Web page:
# Summary

This blog post covered some of the basic considerations of a transform hierarchy, but this is by no means a comprehensive guide. We only coverd transforms represented by seperate components stored in vectors and quaternions. Godot for example, stores a transform as a basis matrix and an origin vector. Depending on the context of what you are doing, a different storage strategy might be appropriate.

- Affine Transforms
- Uniform Scale Transform
- Non-Uniform Scale Transform
- Transforms With Negative Scale

These are not unique properties of a transform. For example, a transform can be non-uniform scale and negative scale at the same time.

When designing a transform class you should also take into consideration things like interpolation, animation and utility functions transforms should provide. Hopefully this blog provided a solid start to this, or at least helped to demonstrate some of the non obvious, potentially hidden complexity of handling object transforms in games.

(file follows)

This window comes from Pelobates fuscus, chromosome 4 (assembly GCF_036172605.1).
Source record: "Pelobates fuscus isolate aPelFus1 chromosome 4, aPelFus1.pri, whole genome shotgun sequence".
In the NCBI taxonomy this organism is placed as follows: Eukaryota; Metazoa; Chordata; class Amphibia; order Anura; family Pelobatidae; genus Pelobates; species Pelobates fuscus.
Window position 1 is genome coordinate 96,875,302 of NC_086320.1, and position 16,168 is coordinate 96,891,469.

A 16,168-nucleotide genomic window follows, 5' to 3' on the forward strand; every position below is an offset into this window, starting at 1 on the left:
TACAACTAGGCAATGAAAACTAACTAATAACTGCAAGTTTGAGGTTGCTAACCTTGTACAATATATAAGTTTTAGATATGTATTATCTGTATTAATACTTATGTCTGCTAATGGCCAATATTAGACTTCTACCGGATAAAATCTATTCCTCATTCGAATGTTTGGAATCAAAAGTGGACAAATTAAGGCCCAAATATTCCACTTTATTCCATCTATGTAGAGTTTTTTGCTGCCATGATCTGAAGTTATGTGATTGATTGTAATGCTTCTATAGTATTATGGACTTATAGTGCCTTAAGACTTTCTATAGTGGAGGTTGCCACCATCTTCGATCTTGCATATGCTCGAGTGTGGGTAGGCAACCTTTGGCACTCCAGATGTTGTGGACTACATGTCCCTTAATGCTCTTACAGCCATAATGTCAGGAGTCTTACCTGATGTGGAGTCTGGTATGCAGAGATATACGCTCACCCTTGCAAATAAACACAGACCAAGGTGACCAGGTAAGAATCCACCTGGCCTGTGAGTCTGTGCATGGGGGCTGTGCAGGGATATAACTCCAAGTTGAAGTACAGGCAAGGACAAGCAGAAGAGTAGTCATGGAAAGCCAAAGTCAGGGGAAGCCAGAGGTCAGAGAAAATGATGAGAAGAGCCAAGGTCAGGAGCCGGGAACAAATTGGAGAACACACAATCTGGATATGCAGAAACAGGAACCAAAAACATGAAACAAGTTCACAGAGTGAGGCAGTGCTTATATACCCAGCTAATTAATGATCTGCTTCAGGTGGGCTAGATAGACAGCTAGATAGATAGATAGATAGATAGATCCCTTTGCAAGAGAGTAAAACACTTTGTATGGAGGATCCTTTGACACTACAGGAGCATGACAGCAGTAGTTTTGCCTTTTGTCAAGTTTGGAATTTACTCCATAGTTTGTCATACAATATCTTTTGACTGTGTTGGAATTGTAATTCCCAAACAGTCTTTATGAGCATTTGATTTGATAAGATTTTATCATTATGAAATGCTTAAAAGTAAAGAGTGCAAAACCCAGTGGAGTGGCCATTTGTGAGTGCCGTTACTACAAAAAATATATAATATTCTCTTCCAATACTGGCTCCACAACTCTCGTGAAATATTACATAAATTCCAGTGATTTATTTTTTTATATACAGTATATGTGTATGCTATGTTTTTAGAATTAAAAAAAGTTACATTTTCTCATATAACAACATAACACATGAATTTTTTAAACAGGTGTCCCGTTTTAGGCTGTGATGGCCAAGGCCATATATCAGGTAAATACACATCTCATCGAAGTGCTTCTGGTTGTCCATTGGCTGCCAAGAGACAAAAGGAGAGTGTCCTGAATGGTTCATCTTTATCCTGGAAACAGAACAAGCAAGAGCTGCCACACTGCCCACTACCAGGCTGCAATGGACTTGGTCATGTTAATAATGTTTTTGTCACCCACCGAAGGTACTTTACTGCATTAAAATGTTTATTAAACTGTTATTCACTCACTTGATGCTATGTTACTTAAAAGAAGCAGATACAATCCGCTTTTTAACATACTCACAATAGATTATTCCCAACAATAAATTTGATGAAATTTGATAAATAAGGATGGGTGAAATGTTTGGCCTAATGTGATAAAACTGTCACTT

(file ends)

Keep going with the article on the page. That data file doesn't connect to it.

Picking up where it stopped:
## Concatination order

What is the correct order to concatenate transforms? Is it parent then child, or child then parent? IE:

Transform CombineTransforms(Transform parent, Transform child) { // OR Transform CombineTransforms(Transform child, Transform parent) {

Almost all of the math i write concatenates right to left, so i do transform concatination in that order as well: `CombineTransforms(Transform child, Transform parent)`

. I suggest following the conventions of the math library you are using.